Have you ever noticed that learning something new can seem quite simple at times but more difficult on other occasions? Often, access to prior knowledge, to what students already know, is the difference. By activating prior knowledge, teachers can make learning easier for students.
In this article, we’ll describe prior knowledge and why it might make learning new things quicker and more efficient. We’ll also look at some strategies and examples for activating prior knowledge by having students write down what they know or talk in a whole class discussion.
What is Prior Knowledge?
Prior knowledge refers to the information and educational environment that a student possesses before learning new material. An individual’s schema refers to their organization, storage and recall of prior information.
When students lack sufficient prior information, learning relies on building a schema from the ground up instead of using existing foundations. As a result, new learning can be challenging and exhausting. A learner’s ability to generate new information is ultimately hampered if they lack past knowledge.
As long as our prior knowledge is accurate and consist with new information, prior knowledge benefits the learning process. The more prior knowledge, the better.Learning Lab
Taking advantage of existing knowledge before working on a topic can increase a learner’s comprehension and academic literacy. In a specific domain, activating prior knowledge relies on facts, rules and relationships between concepts.
Students’ prior knowledge has long been thought to be the most influential factor for academic learning and performance. Both information acquisition and the ability to use high-order cognitive problem-solving skills are positively influenced by the amount and quality of past knowledge.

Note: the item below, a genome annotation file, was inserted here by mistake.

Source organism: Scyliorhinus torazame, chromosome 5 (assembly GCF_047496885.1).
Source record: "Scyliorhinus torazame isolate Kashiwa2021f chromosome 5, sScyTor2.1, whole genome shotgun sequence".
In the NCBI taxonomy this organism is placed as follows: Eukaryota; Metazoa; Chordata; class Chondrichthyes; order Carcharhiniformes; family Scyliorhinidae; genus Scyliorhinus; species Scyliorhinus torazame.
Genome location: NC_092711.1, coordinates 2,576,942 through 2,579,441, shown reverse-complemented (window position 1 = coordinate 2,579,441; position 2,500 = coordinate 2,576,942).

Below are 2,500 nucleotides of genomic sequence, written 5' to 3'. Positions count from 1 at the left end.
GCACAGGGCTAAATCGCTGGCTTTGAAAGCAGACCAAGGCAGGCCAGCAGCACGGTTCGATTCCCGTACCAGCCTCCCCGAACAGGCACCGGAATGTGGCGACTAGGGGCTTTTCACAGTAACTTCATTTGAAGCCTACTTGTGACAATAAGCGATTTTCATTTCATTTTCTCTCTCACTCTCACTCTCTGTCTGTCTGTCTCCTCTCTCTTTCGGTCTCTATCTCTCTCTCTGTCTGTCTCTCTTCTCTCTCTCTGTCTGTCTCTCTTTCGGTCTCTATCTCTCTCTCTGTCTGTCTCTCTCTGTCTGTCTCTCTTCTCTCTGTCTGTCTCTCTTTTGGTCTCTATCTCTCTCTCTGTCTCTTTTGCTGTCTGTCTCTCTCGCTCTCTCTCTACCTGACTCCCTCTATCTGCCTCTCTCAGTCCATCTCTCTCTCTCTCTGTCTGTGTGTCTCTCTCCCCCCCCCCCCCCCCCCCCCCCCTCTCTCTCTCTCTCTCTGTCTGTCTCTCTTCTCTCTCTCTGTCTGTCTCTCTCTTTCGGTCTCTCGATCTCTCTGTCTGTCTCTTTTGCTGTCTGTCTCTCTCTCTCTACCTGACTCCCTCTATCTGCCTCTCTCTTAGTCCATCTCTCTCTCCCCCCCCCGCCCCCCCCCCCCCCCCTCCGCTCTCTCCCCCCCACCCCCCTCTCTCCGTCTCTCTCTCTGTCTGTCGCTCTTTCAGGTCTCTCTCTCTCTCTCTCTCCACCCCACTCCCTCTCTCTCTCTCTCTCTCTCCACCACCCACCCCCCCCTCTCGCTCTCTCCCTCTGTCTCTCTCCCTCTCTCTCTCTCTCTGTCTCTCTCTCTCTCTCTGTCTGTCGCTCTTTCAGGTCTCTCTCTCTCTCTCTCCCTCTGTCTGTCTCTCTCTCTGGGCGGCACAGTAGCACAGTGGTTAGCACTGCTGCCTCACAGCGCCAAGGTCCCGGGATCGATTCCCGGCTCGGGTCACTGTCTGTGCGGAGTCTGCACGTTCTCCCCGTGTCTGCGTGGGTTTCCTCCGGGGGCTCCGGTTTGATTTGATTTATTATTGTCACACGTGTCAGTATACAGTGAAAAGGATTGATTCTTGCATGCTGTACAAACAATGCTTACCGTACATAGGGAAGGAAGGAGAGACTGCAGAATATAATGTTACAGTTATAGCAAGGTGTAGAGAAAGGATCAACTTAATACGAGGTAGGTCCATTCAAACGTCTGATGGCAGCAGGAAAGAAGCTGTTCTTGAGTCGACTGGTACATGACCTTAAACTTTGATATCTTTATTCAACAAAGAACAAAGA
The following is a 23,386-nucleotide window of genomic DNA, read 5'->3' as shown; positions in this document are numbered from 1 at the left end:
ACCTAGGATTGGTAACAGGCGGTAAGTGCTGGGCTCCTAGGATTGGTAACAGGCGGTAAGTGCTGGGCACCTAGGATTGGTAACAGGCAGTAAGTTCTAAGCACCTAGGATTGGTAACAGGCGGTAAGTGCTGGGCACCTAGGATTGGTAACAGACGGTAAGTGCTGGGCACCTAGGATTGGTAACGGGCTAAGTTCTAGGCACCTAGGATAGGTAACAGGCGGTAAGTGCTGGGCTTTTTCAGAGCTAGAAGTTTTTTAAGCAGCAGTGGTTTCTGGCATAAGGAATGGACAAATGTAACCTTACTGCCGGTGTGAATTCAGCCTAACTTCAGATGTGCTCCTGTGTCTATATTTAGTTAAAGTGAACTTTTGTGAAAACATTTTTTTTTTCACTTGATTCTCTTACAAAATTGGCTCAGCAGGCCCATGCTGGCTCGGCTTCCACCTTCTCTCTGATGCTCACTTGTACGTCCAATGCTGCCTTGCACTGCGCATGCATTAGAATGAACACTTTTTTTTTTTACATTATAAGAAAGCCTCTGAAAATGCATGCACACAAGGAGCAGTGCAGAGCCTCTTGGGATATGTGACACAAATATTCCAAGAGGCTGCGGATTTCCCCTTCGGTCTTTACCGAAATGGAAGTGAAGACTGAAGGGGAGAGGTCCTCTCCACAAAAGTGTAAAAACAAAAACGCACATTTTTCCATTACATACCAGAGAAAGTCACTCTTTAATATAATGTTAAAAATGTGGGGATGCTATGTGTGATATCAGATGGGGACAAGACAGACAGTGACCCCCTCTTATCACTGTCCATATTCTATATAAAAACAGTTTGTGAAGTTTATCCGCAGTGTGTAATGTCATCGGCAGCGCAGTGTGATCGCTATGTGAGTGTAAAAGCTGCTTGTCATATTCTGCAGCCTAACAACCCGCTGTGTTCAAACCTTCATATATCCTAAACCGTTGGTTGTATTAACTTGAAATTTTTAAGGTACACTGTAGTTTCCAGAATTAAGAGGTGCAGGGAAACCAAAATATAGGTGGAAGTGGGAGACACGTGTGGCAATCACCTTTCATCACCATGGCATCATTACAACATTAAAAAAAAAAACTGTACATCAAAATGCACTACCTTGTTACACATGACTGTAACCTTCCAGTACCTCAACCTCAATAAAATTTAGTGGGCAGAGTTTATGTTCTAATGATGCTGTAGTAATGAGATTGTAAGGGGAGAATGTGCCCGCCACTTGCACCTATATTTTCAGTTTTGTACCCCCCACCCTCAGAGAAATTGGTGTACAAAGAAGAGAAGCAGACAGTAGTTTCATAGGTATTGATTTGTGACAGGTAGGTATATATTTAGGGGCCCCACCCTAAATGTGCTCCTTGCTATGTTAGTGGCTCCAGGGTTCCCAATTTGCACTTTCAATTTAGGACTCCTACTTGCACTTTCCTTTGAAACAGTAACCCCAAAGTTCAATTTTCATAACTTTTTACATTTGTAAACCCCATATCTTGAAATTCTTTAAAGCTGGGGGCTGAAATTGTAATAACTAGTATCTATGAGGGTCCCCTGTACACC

Strategies to Activate Prior Knowledge
You can use strategies to activate prior knowledge or background knowledge deliberately. Indeed, any teacher should instinctively try to do this when introducing challenging new material. These are some well-established strategies for activating prior knowledge that can easily be modified and applied less formally if you want.
1. Anticipation guide
An anticipation guide is a set of ideas about a topic created by the teacher that students answer before learning or reading about the subject. They’re frequently set out as a list of assertions with which students must agree or disagree. This can be done verbally or in writing.
Teachers can use an anticipation guide to determine the main content on which students will focus during the class. It’s a good idea to have students examine their anticipation guides towards the end of each module to evaluate how their thoughts have changed.
2. Mind map classroom brainstorm
Here is a mind map brainstorm activity that you can do with the whole class or just individually. When you introduce a new topic that students have some familiarity with already, activate students’ prior knowledge with a mind map.
You’ll get the student(s) to create a mind map of concepts related to the topic. Follow these steps.
- Write down the concept, e.g. the “Solar System”, inside a circle on a whiteboard or large piece of paper.
- Around the circle, have students write down as many related terms and phrases as they can think of. For example, they might write Earth, sun, orbit, planets, one year, Mars and Venus.
- Limit the amount of time students have. This speeds up the pace and excitement of the activity.
- Keep the mind map visible in the classroom as you explore the main topic, adding new terms and facts as you go.
3. Concept maps
The next step up from a simple mind map is a concept map. Whereas a mind map is about presenting information visually, a concept map also tries to show relationships between elements.
A concept map is a visual representation of a structured overview. It is a representation of a topic’s essential terms and concepts. The subtopics are connected by lines, indicating their link to the main idea and to one another. The general main points are often in the center, with lines connecting the specifics or examples to these main points.